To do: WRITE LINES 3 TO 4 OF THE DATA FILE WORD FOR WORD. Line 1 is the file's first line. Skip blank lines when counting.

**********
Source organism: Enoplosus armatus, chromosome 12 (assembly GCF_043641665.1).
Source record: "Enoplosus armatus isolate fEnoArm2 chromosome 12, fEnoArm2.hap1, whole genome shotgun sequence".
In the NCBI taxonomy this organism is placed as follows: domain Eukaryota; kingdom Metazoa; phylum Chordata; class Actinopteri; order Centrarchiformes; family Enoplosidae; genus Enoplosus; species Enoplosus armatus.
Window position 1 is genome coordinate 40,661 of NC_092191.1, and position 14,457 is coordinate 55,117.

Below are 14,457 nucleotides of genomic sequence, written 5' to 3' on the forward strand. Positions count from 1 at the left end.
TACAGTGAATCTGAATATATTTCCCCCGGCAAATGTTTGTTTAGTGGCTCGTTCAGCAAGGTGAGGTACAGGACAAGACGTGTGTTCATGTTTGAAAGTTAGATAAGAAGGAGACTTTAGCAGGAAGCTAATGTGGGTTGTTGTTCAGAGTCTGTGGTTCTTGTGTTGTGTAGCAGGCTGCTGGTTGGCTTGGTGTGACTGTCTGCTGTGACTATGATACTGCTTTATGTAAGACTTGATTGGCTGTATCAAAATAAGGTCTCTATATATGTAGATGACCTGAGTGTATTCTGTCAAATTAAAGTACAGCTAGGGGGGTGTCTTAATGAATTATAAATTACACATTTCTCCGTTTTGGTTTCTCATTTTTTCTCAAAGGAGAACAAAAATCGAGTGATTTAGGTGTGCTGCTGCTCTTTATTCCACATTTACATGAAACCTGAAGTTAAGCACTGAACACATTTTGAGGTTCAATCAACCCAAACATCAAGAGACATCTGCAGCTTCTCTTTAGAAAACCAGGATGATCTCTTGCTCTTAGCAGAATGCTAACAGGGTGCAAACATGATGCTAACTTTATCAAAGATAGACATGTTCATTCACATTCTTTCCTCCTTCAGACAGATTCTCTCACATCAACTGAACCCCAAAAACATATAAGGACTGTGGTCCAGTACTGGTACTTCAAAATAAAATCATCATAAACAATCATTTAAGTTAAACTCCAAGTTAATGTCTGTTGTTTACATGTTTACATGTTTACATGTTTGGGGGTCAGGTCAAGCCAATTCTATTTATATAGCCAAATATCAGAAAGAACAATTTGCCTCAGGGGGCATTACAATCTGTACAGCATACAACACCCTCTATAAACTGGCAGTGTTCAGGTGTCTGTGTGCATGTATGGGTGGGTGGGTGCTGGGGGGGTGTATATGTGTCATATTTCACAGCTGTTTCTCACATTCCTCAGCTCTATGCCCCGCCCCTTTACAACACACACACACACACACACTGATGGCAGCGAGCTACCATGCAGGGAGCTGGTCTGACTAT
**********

In the NCBI taxonomy this organism is placed as follows: domain Eukaryota; kingdom Metazoa; phylum Chordata; class Actinopteri; order Centrarchiformes; family Enoplosidae; genus Enoplosus; species Enoplosus armatus.
Window position 1 is genome coordinate 40,661 of NC_092191.1, and position 14,457 is coordinate 55,117.